Another text which teaches yoga with an Advaita point of view is the Yoga-Yājñavalkya. This work contains extensive teachings on ten Yamas (ethical rules) and ten Niyamas (duties), and eight asanas. It also discusses a theory of nadis and prana (vital breath), and follows this with instructions on pranayama (breath control), pratyahara (sense withdrawal), meditation on mantras, meditative visualizations and Kundalini.
On January 16, 1904, the first large-scale bodybuilding competition in America took place at Madison Square Garden in New York City. The competition was promoted by Bernarr Macfadden, the father of physical culture and publisher of original bodybuilding magazines such as Health & Strength. The winner was Al Treloar, who was declared "The Most Perfectly Developed Man in the World". Treloar won a $1,000 cash prize, a substantial sum at that time. Two weeks later, Thomas Edison made a film of Treloar's posing routine. Edison had also made two films of Sandow a few years before. Those were the first three motion pictures featuring a bodybuilder. In the early 20th century, Macfadden and Charles Atlas continued to promote bodybuilding across the world. Alois P. Swoboda was an early pioneer in America.
Carbohydrates play an important role for bodybuilders. They give the body energy to deal with the rigors of training and recovery. Carbohydrates also promote secretion of insulin, a hormone enabling cells to get the glucose they need. Insulin also carries amino acids into cells and promotes protein synthesis. Insulin has steroid-like effects in terms of muscle gains. It is impossible to promote protein synthesis without the existence of insulin, which means that without ingesting carbohydrates or protein—which also induces the release of insulin—it is impossible to add muscle mass. Bodybuilders seek out low-glycemic polysaccharides and other slowly digesting carbohydrates, which release energy in a more stable fashion than high-glycemic sugars and starches. This is important as high-glycemic carbohydrates cause a sharp insulin response, which places the body in a state where it is likely to store additional food energy as fat. However, bodybuilders frequently do ingest some quickly digesting sugars (often in form of pure dextrose or maltodextrin) just before, during, and/or just after a workout. This may help to replenish glycogen stored within the muscle, and to stimulate muscle protein synthesis.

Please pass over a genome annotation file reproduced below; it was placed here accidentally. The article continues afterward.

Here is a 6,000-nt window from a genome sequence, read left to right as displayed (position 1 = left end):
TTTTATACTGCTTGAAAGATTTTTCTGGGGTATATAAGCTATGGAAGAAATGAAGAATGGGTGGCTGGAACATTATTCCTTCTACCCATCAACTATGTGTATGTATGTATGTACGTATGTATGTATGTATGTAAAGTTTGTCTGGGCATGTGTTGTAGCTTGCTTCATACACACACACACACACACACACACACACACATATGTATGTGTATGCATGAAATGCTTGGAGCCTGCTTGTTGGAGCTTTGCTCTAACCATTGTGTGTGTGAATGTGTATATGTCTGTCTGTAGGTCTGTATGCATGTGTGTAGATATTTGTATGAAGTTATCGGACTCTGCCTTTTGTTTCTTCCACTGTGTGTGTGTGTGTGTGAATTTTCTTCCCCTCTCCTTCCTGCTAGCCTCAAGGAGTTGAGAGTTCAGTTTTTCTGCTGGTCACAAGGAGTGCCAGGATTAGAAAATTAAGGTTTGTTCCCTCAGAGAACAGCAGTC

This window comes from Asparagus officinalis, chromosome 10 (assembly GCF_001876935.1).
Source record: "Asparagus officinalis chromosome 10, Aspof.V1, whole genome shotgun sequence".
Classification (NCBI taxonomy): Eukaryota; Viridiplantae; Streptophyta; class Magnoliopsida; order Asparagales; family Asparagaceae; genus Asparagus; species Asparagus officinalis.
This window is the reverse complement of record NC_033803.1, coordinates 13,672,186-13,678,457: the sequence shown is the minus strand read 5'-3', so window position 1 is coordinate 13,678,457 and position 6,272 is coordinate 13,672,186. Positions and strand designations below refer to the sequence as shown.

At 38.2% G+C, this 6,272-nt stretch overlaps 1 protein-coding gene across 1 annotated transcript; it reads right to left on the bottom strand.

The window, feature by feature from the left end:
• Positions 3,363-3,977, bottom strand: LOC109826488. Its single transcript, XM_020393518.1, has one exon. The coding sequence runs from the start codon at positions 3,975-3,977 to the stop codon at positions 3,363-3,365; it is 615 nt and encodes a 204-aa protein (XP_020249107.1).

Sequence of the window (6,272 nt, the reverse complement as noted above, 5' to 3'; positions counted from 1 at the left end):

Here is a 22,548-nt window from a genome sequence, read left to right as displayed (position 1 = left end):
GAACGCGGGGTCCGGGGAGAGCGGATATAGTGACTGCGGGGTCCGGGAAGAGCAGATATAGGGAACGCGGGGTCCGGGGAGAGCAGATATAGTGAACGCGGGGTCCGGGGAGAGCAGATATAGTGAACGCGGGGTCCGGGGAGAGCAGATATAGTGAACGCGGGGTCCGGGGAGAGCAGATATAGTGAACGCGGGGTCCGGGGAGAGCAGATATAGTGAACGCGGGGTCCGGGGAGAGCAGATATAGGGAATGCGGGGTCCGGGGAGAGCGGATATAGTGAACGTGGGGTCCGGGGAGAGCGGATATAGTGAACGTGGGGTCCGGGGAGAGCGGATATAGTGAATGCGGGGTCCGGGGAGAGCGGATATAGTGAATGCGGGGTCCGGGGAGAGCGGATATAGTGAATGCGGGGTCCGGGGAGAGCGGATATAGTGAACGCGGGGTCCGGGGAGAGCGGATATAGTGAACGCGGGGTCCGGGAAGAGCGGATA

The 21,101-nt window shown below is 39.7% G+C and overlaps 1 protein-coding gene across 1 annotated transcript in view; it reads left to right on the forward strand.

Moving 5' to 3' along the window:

Yoga is discussed in the ancient foundational Sutras of Hindu philosophy. The Vaiśeṣika Sūtra of the Vaisheshika school of Hinduism, dated to have been composed sometime between 6th and 2nd century BCE discusses Yoga.[note 14] According to Johannes Bronkhorst, an Indologist known for his studies on early Buddhism and Hinduism and a professor at the University of Lausanne, Vaiśeṣika Sūtra describes Yoga as "a state where the mind resides only in the soul and therefore not in the senses". This is equivalent to pratyahara or withdrawal of the senses, and the ancient Sutra asserts that this leads to an absence of sukha (happiness) and dukkha (suffering), then describes additional yogic meditation steps in the journey towards the state of spiritual liberation.